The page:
Answer: When they happen to be a “hen” who is actually a rooster. Confused? So too were we when we recently received a call from a concerned and kind-hearted member of the public who noticed a little black “hen” pecking about on their lawn recently. The plucky chicken, whilst appearing most at home, wasn’t. Because this green patch or earth was not “her” home, and many calls and door-knocking in the area revealed there was no home anywhere nearby missing one of their feathered friends. But what was nearby was a parkland area inhabited by urban foxes—not a good mix for a lone chicken. With the call for assistance coming in right on our own poultry lock-up time here at Edgar’s Mission, we simply could not abandon the animals in our care to rescue another, but we knew someone who could. With one final call to ensure the “hen” was still at the address, we heard these words, “Oh yes she is; she is happily perched on the window sill as she has been for the last couple of nights”. “Ah, ha,” we thought, “She’s a rooster”– which sadly explains why there was no home for her/him.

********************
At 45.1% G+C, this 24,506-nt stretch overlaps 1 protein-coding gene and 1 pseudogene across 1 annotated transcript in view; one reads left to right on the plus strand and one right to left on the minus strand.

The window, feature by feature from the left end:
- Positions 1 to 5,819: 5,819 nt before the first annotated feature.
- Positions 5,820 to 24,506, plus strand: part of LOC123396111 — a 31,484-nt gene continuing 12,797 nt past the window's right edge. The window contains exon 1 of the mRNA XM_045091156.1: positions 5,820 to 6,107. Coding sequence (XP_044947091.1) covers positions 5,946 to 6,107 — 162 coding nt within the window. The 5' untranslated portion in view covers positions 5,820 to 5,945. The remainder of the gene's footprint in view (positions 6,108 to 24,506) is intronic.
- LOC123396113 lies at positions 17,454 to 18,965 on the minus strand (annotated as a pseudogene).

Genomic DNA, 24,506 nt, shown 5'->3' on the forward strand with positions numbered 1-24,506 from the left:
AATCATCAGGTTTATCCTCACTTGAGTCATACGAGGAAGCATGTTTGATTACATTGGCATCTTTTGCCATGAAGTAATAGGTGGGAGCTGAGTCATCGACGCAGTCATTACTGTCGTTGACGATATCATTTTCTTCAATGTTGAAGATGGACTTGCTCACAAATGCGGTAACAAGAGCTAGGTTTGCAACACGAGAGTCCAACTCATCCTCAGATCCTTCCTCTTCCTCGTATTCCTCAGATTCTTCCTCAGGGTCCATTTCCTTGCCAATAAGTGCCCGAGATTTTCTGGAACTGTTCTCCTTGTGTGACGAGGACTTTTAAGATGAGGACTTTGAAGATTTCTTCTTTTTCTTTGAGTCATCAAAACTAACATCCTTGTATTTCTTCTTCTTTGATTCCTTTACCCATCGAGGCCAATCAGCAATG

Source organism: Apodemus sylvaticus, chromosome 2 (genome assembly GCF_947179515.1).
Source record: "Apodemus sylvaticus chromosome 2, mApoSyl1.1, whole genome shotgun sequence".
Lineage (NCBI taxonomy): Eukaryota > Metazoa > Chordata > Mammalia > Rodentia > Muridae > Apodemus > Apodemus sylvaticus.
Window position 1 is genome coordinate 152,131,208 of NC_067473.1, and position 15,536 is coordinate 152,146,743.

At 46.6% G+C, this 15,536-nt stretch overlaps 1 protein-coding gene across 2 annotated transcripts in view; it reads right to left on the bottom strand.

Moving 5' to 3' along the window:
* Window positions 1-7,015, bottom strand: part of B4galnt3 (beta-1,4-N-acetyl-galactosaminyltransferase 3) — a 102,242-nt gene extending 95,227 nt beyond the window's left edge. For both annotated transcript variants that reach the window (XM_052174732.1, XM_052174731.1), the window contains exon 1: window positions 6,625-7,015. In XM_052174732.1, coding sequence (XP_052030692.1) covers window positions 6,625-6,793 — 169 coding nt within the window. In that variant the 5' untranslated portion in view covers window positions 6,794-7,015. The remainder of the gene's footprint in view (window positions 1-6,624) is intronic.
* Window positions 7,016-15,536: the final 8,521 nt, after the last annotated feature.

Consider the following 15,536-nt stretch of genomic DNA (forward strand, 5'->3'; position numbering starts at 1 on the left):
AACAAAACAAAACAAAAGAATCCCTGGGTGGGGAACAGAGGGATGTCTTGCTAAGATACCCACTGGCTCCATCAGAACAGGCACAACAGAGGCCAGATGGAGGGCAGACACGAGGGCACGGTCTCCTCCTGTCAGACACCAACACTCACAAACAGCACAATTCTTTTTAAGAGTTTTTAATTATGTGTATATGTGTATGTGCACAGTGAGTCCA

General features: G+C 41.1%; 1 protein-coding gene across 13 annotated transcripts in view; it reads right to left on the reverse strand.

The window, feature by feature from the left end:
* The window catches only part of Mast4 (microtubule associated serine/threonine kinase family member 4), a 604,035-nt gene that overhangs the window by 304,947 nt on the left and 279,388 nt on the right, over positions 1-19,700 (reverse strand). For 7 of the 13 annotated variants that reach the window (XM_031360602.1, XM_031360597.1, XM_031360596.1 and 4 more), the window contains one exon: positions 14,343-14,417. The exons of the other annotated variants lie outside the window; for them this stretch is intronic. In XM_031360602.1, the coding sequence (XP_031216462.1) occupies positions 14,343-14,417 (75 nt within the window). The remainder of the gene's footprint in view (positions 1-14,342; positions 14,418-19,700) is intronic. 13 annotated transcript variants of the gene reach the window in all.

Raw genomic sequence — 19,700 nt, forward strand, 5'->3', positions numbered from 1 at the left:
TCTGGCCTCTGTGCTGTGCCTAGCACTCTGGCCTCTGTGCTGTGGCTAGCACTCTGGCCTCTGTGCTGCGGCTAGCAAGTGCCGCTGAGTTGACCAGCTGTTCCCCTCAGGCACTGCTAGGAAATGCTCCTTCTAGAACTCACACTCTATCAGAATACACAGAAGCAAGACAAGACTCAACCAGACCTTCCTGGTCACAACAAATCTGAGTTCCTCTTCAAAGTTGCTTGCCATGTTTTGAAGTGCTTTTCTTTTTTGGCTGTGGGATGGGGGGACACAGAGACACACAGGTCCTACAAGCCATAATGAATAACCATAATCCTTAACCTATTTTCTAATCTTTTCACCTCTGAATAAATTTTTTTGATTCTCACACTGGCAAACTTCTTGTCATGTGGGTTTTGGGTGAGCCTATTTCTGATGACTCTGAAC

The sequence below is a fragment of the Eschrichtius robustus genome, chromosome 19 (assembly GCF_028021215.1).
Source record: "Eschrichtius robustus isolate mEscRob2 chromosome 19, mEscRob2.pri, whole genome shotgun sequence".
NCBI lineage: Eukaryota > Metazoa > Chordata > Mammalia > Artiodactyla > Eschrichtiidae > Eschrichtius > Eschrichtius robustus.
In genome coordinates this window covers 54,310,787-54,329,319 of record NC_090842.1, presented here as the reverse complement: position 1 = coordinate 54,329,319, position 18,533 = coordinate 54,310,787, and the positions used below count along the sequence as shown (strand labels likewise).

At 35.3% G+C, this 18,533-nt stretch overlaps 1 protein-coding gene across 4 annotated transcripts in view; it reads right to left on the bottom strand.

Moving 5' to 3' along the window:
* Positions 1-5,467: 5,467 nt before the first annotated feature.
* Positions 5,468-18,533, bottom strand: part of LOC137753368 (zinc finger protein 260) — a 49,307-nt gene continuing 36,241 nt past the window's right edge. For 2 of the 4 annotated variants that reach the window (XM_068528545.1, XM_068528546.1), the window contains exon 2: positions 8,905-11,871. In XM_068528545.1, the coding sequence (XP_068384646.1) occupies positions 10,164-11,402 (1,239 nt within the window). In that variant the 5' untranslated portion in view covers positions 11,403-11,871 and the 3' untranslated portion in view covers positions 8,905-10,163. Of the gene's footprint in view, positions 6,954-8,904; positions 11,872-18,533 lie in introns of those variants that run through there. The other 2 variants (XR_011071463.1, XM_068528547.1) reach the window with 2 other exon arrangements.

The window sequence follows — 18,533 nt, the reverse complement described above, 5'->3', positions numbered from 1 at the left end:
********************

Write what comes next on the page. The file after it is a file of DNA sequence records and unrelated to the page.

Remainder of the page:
Sadly, such stories of rooster abandonment are all too often fielded by rescue groups and animal sanctuaries—despite a moral duty to never cause harm to another living being nor place them in harm’s way, and despite animal protection laws which clearly state under the Prevention of Cruelty to Animals Act 1986, s. 9(1)(h), that it is deemed an act of cruelty if a person “abandons an animal of a species usually kept in a state of confinement or for a domestic purpose”. And sadly, it is evident that being born a rooster is all too often a death sentence for so many beautiful, intelligent and sentient beings.
Our Raven is as handsome as he is spectacular, and although still finding his voice and his confidence with humans, he has readily taken to his little group of hens and claimed them as his own. And although his gender may have initially been confusing and his name equally so, one thing is not—Raven is a being who very much deserves to live.